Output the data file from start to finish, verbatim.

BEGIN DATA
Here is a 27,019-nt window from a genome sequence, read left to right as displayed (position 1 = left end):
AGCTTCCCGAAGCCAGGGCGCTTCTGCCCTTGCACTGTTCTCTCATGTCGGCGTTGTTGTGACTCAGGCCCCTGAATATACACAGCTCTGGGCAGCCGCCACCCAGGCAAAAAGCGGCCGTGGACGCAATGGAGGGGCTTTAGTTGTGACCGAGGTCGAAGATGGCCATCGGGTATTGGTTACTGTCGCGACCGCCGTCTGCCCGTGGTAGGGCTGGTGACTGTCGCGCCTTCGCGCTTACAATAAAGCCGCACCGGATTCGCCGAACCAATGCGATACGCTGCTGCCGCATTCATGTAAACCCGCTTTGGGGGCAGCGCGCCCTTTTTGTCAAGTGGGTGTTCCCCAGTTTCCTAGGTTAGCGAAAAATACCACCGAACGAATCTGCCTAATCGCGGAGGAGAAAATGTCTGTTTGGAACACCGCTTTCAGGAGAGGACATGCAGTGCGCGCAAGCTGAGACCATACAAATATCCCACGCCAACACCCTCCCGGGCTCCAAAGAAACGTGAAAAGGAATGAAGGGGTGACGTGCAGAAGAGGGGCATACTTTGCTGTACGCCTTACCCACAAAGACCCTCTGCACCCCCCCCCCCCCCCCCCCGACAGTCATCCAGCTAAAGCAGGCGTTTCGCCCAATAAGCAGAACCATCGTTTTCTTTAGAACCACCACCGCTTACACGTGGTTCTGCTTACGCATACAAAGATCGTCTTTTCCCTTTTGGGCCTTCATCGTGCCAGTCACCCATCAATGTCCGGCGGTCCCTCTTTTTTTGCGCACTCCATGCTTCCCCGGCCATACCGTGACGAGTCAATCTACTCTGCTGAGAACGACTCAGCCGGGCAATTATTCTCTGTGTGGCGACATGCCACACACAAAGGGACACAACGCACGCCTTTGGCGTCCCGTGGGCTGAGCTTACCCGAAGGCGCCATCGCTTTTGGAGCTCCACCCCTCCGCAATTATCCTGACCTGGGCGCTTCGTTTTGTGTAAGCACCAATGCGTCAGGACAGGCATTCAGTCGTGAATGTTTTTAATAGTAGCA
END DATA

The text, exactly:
Here is a 27,019-nt window from a genome sequence, read left to right as displayed (position 1 = left end):
AGCTTCCCGAAGCCAGGGCGCTTCTGCCCTTGCACTGTTCTCTCATGTCGGCGTTGTTGTGACTCAGGCCCCTGAATATACACAGCTCTGGGCAGCCGCCACCCAGGCAAAAAGCGGCCGTGGACGCAATGGAGGGGCTTTAGTTGTGACCGAGGTCGAAGATGGCCATCGGGTATTGGTTACTGTCGCGACCGCCGTCTGCCCGTGGTAGGGCTGGTGACTGTCGCGCCTTCGCGCTTACAATAAAGCCGCACCGGATTCGCCGAACCAATGCGATACGCTGCTGCCGCATTCATGTAAACCCGCTTTGGGGGCAGCGCGCCCTTTTTGTCAAGTGGGTGTTCCCCAGTTTCCTAGGTTAGCGAAAAATACCACCGAACGAATCTGCCTAATCGCGGAGGAGAAAATGTCTGTTTGGAACACCGCTTTCAGGAGAGGACATGCAGTGCGCGCAAGCTGAGACCATACAAATATCCCACGCCAACACCCTCCCGGGCTCCAAAGAAACGTGAAAAGGAATGAAGGGGTGACGTGCAGAAGAGGGGCATACTTTGCTGTACGCCTTACCCACAAAGACCCTCTGCACCCCCCCCCCCCCCCCCCCGACAGTCATCCAGCTAAAGCAGGCGTTTCGCCCAATAAGCAGAACCATCGTTTTCTTTAGAACCACCACCGCTTACACGTGGTTCTGCTTACGCATACAAAGATCGTCTTTTCCCTTTTGGGCCTTCATCGTGCCAGTCACCCATCAATGTCCGGCGGTCCCTCTTTTTTTGCGCACTCCATGCTTCCCCGGCCATACCGTGACGAGTCAATCTACTCTGCTGAGAACGACTCAGCCGGGCAATTATTCTCTGTGTGGCGACATGCCACACACAAAGGGACACAACGCACGCCTTTGGCGTCCCGTGGGCTGAGCTTACCCGAAGGCGCCATCGCTTTTGGAGCTCCACCCCTCCGCAATTATCCTGACCTGGGCGCTTCGTTTTGTGTAAGCACCAATGCGTCAGGACAGGCATTCAGTCGTGAATGTTTTTAATAGTAGCA